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The "12 Monkeys" TV series has got at least one thing its big-screen counterpart didn't have: specially-programmed mood lighting. Syfy has partnered with Hue, Apple's LED home lighting system, to create a viewing atmosphere in which the light levels and colors fluctuate to complement whatever happens on-screen (they first experimented with this process for "Sharknado 2"). Pro-tip: give the neighbors a heads up, so they don't call the fire department when they see those red lights flashing through your windows.

We've discussed tarot card tie-ins in the site before, but that was before Eva Green wowed us with her cartomancy skills on "Penny Dreadful," Showtime's recent mash-up gothic masterpieces like Frankenstein and The Picture of Dorian Gray. Think Geek has licensed an official 78-card deck just like the one Green's character uses, and there's even a page that will generate a free reading for you electronically. (Mine said my soul-mate would reveal himself to be a monster, trampling on my heart and my greatest desires. If that sounds like you, gimme a call.)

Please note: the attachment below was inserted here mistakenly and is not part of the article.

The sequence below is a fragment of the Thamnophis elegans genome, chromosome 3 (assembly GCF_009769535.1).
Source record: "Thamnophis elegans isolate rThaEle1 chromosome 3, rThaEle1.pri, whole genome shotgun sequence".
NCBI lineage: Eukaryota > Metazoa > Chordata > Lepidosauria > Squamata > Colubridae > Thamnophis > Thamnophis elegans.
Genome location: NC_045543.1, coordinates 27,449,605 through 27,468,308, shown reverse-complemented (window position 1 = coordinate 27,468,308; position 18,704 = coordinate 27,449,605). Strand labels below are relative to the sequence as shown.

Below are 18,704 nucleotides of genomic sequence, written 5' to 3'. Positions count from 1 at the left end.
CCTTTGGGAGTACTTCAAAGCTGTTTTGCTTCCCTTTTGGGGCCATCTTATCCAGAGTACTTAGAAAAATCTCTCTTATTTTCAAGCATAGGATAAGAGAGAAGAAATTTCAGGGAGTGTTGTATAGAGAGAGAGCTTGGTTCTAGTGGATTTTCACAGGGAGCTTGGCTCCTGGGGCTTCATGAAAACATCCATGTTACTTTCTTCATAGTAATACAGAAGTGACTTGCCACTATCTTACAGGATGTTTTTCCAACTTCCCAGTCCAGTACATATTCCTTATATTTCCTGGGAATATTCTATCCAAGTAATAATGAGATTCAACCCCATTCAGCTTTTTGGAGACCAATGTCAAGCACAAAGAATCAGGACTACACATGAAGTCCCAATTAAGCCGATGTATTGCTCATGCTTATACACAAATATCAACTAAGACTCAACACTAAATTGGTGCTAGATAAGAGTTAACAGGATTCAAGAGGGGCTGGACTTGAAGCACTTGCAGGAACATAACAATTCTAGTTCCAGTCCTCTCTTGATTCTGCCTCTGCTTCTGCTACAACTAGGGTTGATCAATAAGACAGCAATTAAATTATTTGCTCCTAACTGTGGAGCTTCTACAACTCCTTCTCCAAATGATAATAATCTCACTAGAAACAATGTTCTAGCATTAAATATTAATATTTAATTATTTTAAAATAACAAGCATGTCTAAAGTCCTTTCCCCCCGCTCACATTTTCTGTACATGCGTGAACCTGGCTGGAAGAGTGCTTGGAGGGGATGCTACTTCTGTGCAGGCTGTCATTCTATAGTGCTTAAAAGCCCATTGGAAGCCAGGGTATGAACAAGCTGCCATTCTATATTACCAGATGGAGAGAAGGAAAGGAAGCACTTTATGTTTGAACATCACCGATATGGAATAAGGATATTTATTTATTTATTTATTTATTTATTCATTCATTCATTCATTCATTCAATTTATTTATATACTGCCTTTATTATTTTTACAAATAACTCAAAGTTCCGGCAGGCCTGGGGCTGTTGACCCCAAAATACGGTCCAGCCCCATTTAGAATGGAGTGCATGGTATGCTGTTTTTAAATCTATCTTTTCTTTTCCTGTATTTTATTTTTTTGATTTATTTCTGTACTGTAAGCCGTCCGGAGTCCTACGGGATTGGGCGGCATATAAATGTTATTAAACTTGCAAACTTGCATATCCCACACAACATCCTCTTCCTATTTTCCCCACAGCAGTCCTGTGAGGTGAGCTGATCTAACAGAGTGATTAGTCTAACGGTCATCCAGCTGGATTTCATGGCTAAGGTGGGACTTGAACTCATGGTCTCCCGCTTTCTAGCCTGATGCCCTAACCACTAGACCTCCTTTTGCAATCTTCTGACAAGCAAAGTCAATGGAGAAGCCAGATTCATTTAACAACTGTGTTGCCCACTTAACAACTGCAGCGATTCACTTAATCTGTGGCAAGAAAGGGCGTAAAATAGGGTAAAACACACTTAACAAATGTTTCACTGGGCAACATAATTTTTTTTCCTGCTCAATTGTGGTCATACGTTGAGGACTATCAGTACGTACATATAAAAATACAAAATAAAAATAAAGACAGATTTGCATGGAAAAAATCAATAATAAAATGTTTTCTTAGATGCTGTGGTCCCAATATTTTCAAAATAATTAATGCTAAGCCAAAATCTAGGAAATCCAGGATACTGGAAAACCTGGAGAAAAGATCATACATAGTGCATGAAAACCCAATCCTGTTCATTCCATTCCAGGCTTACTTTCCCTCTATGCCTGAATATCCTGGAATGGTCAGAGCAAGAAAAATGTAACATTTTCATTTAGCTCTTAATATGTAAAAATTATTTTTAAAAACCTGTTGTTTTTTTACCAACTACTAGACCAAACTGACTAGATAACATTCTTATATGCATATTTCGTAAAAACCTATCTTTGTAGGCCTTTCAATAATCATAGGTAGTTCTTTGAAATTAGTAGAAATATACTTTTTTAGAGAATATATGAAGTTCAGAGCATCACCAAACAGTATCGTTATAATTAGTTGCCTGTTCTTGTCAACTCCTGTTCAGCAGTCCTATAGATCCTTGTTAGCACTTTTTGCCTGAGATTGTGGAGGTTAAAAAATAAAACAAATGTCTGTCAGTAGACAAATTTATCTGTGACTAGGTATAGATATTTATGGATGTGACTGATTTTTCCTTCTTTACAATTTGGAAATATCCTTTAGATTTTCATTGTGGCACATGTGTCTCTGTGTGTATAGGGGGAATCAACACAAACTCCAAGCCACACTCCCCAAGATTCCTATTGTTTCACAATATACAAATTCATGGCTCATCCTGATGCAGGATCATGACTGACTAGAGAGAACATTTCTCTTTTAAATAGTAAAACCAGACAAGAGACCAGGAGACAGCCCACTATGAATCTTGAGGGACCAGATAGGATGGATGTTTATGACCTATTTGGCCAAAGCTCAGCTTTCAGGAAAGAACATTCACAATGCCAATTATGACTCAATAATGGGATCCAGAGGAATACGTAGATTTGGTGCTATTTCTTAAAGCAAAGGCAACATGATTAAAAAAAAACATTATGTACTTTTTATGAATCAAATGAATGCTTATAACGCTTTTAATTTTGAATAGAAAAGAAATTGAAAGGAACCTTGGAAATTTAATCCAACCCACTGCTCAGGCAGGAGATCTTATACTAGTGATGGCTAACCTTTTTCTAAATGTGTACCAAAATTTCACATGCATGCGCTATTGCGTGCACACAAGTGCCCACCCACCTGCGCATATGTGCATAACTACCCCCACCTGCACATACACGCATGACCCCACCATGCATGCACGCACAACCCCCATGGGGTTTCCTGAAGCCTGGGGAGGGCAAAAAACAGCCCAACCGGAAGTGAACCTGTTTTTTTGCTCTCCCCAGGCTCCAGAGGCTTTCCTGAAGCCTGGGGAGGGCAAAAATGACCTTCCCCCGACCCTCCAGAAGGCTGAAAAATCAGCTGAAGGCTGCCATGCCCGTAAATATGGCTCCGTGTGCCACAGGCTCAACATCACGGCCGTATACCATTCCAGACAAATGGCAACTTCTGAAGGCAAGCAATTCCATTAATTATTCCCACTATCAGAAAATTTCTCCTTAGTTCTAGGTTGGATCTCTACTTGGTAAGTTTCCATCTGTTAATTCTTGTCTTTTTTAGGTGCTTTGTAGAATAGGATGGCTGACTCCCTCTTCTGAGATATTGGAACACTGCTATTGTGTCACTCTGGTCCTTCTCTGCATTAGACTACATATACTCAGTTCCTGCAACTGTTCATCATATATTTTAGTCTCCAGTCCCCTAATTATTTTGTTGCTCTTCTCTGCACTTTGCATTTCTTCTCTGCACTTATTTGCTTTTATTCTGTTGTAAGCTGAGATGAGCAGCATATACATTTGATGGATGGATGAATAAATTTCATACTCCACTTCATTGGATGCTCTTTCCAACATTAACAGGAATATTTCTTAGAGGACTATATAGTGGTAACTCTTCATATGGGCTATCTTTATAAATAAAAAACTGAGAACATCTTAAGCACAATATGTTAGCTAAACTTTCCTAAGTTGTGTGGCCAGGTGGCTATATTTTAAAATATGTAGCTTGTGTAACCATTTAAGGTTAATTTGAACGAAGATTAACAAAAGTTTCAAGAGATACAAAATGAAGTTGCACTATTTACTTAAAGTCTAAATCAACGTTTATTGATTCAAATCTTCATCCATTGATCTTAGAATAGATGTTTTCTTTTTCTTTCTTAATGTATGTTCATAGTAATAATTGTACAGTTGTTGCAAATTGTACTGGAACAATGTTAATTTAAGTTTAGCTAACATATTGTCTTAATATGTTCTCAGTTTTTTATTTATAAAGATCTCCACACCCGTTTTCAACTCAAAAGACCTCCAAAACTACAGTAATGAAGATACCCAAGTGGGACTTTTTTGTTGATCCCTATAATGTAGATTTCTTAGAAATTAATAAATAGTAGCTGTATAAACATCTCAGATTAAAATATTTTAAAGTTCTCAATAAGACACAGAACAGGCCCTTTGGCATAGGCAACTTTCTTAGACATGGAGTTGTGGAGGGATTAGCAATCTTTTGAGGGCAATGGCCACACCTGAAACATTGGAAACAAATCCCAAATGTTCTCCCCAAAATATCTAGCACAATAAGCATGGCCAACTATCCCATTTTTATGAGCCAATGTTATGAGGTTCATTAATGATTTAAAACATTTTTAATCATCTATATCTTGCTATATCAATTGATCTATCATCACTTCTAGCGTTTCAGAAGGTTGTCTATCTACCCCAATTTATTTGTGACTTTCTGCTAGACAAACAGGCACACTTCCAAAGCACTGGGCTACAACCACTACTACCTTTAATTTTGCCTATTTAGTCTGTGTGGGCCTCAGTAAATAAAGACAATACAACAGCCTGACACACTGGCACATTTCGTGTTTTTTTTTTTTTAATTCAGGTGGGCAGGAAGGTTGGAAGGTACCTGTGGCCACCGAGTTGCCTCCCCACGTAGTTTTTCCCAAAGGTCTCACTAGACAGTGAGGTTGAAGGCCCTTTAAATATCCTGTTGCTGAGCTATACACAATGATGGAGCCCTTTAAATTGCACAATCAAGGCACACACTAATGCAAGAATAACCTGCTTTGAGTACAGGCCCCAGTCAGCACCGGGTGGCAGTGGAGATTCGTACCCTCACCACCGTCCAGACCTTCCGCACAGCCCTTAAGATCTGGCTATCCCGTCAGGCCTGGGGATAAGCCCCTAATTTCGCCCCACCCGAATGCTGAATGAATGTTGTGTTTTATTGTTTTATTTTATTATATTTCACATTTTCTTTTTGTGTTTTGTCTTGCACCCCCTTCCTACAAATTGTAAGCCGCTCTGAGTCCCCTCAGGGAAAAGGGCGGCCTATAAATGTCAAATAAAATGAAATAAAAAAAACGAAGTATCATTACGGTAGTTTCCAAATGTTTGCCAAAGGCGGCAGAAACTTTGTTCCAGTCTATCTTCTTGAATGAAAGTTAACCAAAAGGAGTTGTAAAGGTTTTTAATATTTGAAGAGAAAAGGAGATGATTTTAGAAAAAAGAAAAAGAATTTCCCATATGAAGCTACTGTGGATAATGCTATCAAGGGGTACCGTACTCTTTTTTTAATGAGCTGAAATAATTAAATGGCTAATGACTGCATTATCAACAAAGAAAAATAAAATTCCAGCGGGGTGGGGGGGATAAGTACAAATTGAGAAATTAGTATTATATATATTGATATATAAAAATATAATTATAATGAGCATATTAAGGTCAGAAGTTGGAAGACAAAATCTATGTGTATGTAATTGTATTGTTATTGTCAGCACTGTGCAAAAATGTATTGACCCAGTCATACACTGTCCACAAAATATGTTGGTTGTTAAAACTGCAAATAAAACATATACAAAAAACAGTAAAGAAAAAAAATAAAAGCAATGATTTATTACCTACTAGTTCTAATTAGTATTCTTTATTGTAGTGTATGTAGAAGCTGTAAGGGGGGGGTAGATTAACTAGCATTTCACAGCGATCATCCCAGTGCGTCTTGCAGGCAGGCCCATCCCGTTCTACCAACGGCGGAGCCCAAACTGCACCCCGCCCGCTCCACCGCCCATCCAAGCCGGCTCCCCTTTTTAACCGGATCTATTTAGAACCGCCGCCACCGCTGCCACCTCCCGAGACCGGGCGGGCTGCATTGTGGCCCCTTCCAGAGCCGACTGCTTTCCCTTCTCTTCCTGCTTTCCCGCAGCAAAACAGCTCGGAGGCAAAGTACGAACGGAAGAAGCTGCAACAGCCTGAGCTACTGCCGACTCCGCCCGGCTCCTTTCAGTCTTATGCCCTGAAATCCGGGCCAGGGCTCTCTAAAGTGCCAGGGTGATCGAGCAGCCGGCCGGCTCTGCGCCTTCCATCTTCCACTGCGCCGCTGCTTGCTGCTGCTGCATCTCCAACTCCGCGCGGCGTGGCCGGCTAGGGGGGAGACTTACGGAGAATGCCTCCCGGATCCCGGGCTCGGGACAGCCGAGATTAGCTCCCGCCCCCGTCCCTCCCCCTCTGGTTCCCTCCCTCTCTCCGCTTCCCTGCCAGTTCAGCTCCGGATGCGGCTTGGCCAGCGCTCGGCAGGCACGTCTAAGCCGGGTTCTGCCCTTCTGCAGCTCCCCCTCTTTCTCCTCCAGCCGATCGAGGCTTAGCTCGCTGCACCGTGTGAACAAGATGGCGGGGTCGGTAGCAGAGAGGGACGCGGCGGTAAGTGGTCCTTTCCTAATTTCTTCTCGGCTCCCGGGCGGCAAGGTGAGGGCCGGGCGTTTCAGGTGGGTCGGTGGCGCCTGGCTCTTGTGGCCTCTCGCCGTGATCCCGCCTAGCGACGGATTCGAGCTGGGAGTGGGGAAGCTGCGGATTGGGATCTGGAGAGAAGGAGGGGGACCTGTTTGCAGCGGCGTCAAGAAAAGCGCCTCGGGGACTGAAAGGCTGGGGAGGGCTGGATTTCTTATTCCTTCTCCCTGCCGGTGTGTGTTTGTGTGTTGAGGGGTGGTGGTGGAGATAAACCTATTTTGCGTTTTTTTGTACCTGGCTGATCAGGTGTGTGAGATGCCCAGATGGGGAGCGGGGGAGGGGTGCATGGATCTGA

Daniel Sayers' new book A Desolate Place for a Defiant People is a history of the Great Dismal Swamp in Virginia and North Carolina, which became a home centuries ago for runaway slaves who never managed to make it up North. Listen to the whole incredible story on NPR, an excellent prelude to the book and also an upcoming exhibition at the brand new Smithsonian museum dedicated to African-American History and Culture.

Unfortunately we need these reminders just as much as ever. In a recent essay, Chris Rock laid down a lot of incredibly passionate, intelligent observations about race relations in the comedy and motion picture worlds. Promoting his new film "Top Five," Rock writes of the importance of helping out younger performers who are unlikely to find a foothold in an industry where, for some reason, only a white person is qualified to decide "how loud the boings are in 'Dodgeball.'" Quoth he: "The odds are, because people are people, that there's probably a Mexican David Geffen mopping up for somebody's company right now." Here's hoping 2014 has been an eye-opening year for the people who run those companies.